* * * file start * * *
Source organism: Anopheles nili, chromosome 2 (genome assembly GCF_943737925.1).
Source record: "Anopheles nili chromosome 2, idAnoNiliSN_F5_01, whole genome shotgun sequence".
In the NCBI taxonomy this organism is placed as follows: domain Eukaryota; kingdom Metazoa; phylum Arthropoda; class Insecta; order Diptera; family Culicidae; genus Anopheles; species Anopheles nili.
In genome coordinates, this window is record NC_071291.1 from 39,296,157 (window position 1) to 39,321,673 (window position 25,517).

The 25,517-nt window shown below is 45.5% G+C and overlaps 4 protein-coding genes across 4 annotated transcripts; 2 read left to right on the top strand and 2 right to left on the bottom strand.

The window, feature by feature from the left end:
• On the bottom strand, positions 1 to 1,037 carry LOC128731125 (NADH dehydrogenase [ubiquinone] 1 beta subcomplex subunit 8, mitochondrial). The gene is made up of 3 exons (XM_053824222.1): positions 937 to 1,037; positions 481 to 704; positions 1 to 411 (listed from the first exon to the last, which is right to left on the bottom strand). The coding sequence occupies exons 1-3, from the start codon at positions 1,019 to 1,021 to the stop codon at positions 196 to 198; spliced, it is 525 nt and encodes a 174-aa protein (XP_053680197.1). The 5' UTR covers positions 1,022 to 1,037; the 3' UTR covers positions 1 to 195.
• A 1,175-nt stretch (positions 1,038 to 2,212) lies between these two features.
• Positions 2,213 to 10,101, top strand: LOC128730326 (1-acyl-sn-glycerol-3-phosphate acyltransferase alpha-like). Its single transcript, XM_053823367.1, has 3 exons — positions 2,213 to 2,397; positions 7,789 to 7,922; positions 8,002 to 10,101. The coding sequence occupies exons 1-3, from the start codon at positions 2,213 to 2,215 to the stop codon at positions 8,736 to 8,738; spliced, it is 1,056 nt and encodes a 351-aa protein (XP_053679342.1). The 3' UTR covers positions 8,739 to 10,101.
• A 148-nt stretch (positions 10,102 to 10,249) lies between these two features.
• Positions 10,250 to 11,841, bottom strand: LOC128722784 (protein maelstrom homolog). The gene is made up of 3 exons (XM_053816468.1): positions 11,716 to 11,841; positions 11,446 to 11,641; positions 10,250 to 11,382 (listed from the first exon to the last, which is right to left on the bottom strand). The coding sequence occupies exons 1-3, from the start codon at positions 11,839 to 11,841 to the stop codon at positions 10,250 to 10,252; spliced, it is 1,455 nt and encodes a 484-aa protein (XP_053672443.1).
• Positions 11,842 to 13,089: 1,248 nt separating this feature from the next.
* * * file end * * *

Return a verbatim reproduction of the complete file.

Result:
Source organism: Anopheles nili, chromosome 2 (genome assembly GCF_943737925.1).
Source record: "Anopheles nili chromosome 2, idAnoNiliSN_F5_01, whole genome shotgun sequence".
In the NCBI taxonomy this organism is placed as follows: domain Eukaryota; kingdom Metazoa; phylum Arthropoda; class Insecta; order Diptera; family Culicidae; genus Anopheles; species Anopheles nili.
In genome coordinates, this window is record NC_071291.1 from 39,296,157 (window position 1) to 39,321,673 (window position 25,517).

The 25,517-nt window shown below is 45.5% G+C and overlaps 4 protein-coding genes across 4 annotated transcripts; 2 read left to right on the top strand and 2 right to left on the bottom strand.

The window, feature by feature from the left end:
• On the bottom strand, positions 1 to 1,037 carry LOC128731125 (NADH dehydrogenase [ubiquinone] 1 beta subcomplex subunit 8, mitochondrial). The gene is made up of 3 exons (XM_053824222.1): positions 937 to 1,037; positions 481 to 704; positions 1 to 411 (listed from the first exon to the last, which is right to left on the bottom strand). The coding sequence occupies exons 1-3, from the start codon at positions 1,019 to 1,021 to the stop codon at positions 196 to 198; spliced, it is 525 nt and encodes a 174-aa protein (XP_053680197.1). The 5' UTR covers positions 1,022 to 1,037; the 3' UTR covers positions 1 to 195.
• A 1,175-nt stretch (positions 1,038 to 2,212) lies between these two features.
• Positions 2,213 to 10,101, top strand: LOC128730326 (1-acyl-sn-glycerol-3-phosphate acyltransferase alpha-like). Its single transcript, XM_053823367.1, has 3 exons — positions 2,213 to 2,397; positions 7,789 to 7,922; positions 8,002 to 10,101. The coding sequence occupies exons 1-3, from the start codon at positions 2,213 to 2,215 to the stop codon at positions 8,736 to 8,738; spliced, it is 1,056 nt and encodes a 351-aa protein (XP_053679342.1). The 3' UTR covers positions 8,739 to 10,101.
• A 148-nt stretch (positions 10,102 to 10,249) lies between these two features.
• Positions 10,250 to 11,841, bottom strand: LOC128722784 (protein maelstrom homolog). The gene is made up of 3 exons (XM_053816468.1): positions 11,716 to 11,841; positions 11,446 to 11,641; positions 10,250 to 11,382 (listed from the first exon to the last, which is right to left on the bottom strand). The coding sequence occupies exons 1-3, from the start codon at positions 11,839 to 11,841 to the stop codon at positions 10,250 to 10,252; spliced, it is 1,455 nt and encodes a 484-aa protein (XP_053672443.1).
• Positions 11,842 to 13,089: 1,248 nt separating this feature from the next.